Variability in analyst decisions during the computation of numerical likelihood ratios

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This study assesses the extent to which likelihood ratios (LRs) are affected by analyst decisions regarding the number of reference speakers, number of tokens per speaker, and degree of linguistic match between the suspect-offender and the reference data. Using F1 and F2 trajectories from spontaneous /uː/ vowels, LRs were computed against a reference set of up to 120 speakers, and between 2 and 13 tokens per speaker. LR scores proved robust when using more than 30 speakers, although validity improved as the sample size increased. Regional dialect mismatch was found to overestimate same-speaker scores by an average of one order of log10 magnitude. For different-speaker pairs, dialect mismatch generally resulted in more false hits. The results indicate that small amounts of reference data should generally be avoided, and that an awareness of the complexity of sociophonetic variation is essential in the definition of the relevant population for voice comparison.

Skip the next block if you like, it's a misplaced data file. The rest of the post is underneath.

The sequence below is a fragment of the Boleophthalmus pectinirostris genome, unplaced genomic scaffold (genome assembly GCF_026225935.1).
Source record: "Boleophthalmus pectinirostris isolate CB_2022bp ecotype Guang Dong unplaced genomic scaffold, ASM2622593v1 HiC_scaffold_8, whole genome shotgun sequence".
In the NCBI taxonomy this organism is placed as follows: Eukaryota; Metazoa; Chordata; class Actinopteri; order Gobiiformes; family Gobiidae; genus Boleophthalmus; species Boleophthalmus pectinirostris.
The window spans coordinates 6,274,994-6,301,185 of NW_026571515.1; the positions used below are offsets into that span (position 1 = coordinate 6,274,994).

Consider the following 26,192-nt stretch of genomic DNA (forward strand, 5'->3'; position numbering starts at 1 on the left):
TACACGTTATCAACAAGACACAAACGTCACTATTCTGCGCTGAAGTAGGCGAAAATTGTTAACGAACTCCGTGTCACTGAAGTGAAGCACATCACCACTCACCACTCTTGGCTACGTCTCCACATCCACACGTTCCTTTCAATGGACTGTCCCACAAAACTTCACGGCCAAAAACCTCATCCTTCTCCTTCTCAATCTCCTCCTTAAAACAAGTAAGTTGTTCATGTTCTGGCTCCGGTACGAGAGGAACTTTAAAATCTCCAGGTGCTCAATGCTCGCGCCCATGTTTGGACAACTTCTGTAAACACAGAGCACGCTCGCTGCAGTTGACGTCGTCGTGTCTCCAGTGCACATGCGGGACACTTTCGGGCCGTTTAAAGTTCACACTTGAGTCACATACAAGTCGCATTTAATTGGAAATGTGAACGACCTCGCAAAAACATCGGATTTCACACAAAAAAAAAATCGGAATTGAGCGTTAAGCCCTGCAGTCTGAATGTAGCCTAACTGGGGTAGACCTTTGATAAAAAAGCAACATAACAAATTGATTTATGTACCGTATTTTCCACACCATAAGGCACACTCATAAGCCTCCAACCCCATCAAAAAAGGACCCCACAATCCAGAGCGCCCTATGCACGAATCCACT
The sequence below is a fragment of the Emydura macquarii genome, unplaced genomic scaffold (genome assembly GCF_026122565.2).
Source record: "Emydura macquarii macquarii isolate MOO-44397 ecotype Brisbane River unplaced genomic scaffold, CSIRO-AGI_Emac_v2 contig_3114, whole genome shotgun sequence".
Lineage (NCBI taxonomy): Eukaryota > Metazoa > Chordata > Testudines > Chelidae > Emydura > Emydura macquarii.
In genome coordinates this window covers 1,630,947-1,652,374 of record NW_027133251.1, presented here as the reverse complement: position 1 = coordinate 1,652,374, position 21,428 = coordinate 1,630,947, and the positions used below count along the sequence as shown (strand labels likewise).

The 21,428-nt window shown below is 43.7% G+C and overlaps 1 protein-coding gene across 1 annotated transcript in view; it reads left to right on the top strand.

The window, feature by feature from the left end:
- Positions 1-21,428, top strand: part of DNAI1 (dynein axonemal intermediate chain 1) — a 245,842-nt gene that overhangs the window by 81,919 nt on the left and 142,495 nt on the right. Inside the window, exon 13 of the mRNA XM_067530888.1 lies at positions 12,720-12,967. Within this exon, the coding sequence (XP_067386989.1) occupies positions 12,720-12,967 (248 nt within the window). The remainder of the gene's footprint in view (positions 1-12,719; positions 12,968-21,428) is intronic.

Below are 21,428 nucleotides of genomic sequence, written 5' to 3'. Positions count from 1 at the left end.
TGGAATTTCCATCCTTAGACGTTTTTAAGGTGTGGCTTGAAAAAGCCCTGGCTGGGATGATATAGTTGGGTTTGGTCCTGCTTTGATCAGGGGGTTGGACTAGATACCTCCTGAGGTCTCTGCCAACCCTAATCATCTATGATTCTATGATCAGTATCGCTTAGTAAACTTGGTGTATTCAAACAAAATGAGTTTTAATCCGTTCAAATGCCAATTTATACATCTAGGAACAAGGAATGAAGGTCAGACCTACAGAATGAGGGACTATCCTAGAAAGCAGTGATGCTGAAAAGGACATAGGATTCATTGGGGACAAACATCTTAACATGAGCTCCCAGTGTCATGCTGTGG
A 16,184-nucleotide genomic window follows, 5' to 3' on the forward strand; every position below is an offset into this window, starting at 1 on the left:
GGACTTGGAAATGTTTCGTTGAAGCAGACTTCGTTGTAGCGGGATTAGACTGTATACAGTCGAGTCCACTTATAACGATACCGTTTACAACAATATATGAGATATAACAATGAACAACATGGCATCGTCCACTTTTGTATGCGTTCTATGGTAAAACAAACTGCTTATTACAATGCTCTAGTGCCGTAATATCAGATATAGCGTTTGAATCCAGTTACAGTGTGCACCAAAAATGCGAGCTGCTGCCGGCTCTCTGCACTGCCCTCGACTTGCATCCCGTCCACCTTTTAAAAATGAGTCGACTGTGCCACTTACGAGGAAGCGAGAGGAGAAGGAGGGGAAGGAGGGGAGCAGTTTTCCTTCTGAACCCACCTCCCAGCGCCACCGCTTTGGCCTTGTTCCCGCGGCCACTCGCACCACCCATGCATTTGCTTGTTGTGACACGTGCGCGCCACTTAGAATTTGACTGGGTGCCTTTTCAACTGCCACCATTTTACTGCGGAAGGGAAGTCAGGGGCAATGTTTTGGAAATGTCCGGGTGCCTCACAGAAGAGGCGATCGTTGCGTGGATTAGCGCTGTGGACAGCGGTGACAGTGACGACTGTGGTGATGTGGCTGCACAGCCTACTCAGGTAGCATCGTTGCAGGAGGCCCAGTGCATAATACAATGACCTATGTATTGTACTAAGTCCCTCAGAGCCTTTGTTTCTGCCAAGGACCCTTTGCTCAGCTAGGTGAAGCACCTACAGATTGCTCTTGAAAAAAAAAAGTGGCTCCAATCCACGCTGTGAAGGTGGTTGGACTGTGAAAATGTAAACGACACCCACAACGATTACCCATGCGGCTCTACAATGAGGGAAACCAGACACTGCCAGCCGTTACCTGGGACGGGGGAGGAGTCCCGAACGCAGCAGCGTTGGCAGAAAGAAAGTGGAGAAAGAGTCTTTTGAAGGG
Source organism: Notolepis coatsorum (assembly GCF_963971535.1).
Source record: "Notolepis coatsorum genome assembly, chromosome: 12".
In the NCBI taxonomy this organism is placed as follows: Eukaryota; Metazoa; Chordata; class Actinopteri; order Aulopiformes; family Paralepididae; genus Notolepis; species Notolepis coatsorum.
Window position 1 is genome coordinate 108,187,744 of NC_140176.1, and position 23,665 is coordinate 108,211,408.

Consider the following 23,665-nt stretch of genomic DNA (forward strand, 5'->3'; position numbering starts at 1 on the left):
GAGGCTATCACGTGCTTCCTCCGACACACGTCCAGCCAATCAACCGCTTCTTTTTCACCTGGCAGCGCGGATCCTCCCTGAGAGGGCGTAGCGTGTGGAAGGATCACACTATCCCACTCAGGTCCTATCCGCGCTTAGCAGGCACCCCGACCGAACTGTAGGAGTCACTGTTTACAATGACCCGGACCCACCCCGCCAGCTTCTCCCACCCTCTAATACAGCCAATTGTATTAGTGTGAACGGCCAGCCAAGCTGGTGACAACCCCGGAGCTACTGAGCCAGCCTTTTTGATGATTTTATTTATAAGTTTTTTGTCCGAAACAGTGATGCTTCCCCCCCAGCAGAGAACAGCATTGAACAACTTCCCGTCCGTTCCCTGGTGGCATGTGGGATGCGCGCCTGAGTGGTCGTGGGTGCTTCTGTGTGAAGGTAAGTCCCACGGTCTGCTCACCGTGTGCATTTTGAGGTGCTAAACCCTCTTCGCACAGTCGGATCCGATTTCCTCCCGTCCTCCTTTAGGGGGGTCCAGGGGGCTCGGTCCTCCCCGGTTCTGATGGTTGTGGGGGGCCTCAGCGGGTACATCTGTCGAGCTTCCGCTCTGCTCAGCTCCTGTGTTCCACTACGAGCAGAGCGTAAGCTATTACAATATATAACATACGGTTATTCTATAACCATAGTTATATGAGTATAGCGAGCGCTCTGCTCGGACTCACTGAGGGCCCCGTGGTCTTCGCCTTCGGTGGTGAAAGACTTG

Original languageEnglish
Pages (from-to)279-315
Number of pages37
JournalInternational Journal of Speech, Language and the Law
Issue number2
Publication statusPublished - 2014


  • Likelihood ratio
  • Forensic voice comparison
  • Relevant population
  • Regional variation
  • Sample size

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